|Himata Lilysan at Sweethearts|
I met Himata Lilysan at Sweethearts, one of her favorite venues, which is always very crowded, and where there usually is a lot of local chat interaction. She said she also goes to Frank’s and Bogart’s. She ended up telling me the story of how she met the love of her life in a Jazz Club.
SLE: What, to you, are "Jazz Clubs" about?
Himata: To me they are all about friendly and lovely people. That’s the one thing I like most about Jazz clubs.
SLE: Do you participate in the local chat?
Himata: Mostly I do but not always. I mostly chat in local chats if my friends are chatting in it with me.
SLE: Do you get a lot of dance offers?
Himata: Mostly, but I don't always answer to strangers... Some of them just get all weird and start flirting with me. And I don't like that one bit... and not only because in a relationship but also because it is not right...
SLE: Do you believe they come to these places to look for a sex partner?
Himata: I wouldn't say that I'm sure of that they do come here just to find sex partners here... There are places for that kind of things....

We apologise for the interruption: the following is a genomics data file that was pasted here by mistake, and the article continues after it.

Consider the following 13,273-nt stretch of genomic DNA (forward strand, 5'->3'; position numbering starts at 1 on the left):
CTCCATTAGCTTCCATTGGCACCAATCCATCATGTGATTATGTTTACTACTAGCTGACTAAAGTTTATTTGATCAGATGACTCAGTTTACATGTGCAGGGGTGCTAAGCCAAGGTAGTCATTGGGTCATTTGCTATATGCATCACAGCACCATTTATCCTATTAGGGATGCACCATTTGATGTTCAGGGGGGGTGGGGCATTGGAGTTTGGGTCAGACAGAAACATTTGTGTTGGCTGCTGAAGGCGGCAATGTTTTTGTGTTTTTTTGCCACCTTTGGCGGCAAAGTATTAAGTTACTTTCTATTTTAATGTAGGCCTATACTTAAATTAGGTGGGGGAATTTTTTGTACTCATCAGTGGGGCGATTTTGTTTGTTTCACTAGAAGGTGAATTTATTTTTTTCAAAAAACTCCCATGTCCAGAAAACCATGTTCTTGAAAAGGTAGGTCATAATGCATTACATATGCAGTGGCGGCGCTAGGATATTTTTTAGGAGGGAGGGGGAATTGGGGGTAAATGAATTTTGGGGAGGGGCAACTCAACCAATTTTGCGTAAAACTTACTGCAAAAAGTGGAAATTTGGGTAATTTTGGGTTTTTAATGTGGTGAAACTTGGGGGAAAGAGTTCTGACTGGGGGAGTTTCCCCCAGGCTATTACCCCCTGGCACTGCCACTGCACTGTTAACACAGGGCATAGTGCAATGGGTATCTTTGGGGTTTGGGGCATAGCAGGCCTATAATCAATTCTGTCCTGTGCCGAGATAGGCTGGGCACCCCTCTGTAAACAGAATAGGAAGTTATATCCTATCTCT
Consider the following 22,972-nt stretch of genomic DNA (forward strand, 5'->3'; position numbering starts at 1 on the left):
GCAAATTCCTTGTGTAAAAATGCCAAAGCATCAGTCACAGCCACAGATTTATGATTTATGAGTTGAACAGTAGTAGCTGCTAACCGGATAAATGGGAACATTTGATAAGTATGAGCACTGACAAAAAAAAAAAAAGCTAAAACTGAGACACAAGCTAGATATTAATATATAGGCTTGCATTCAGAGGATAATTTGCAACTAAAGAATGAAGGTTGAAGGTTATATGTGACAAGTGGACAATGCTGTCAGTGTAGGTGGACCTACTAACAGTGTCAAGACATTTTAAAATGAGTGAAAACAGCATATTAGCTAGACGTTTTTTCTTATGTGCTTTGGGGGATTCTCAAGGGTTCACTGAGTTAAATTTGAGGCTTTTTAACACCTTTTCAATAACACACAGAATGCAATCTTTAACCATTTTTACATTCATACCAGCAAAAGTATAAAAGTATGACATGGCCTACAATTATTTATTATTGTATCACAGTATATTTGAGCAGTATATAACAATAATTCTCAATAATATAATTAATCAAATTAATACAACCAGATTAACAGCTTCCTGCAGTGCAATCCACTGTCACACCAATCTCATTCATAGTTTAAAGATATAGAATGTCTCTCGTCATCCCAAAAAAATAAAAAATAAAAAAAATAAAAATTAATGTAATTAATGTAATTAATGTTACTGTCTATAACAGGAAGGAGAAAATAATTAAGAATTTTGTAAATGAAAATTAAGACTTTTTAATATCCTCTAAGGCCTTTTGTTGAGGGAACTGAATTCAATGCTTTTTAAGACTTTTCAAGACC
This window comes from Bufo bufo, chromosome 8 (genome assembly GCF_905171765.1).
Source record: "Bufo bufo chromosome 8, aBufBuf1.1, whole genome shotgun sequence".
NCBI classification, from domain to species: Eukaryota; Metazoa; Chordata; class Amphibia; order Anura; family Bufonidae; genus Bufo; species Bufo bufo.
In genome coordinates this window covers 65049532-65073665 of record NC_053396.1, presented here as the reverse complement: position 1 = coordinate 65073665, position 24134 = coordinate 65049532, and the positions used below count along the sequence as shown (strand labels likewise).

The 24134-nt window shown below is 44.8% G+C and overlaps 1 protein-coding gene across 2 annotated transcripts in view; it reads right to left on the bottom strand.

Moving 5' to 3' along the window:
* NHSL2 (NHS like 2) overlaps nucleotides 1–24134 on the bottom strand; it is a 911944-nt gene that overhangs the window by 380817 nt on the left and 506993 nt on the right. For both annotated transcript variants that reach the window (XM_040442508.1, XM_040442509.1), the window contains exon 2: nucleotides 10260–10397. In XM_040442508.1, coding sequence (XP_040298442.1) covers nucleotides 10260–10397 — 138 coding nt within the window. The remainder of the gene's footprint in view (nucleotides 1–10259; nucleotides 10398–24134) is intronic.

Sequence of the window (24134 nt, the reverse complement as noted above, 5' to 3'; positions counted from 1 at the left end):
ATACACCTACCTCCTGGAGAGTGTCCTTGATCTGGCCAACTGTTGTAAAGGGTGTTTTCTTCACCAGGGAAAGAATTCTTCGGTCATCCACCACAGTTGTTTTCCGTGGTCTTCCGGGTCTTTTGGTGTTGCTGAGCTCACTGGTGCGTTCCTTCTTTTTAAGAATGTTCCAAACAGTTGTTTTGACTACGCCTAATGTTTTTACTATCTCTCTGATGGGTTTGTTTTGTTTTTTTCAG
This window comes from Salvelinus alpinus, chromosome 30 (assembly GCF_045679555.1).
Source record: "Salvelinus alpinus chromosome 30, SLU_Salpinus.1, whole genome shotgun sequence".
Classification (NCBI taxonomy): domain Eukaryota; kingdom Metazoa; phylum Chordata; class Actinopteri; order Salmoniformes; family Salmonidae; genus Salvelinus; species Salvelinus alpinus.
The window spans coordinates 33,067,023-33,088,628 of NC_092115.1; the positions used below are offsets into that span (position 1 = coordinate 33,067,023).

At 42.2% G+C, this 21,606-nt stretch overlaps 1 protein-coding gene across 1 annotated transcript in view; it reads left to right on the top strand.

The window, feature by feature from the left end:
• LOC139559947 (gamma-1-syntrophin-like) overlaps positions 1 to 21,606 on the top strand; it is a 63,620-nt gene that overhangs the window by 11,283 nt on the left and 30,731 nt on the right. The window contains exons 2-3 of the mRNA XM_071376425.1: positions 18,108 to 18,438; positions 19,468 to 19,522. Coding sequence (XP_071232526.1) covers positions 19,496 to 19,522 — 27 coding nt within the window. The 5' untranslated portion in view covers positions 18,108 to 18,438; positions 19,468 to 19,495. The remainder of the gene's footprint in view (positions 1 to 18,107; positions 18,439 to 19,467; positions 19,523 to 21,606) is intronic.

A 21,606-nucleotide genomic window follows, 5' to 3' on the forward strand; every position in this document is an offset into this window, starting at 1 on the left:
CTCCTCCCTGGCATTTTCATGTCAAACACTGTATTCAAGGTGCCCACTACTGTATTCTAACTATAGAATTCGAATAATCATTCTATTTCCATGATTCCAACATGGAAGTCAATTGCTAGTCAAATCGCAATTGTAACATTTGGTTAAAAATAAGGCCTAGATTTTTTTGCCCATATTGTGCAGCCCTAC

SLE: Do you think there is a chance to fall in love, dancing with someone?
Himata: To this I can say that it is true: that’s how I have met my love.
SLE: Oh really? Can you tell our readers about how it happened?
Himata: It happened a long time ago and very quickly... he saw me sitting in the Bogart's Jazz club, and he asked me for a dance. That’s how we have met.
SLE: When you danced, did you get the feeling "this might lead to something" immediately?
Himata: At the moment that we were dancing no... But after a long time I realized that I miss a part of me - that was the hardest time for me.
SLE: Okay. So the dance experience was important to start the relationship?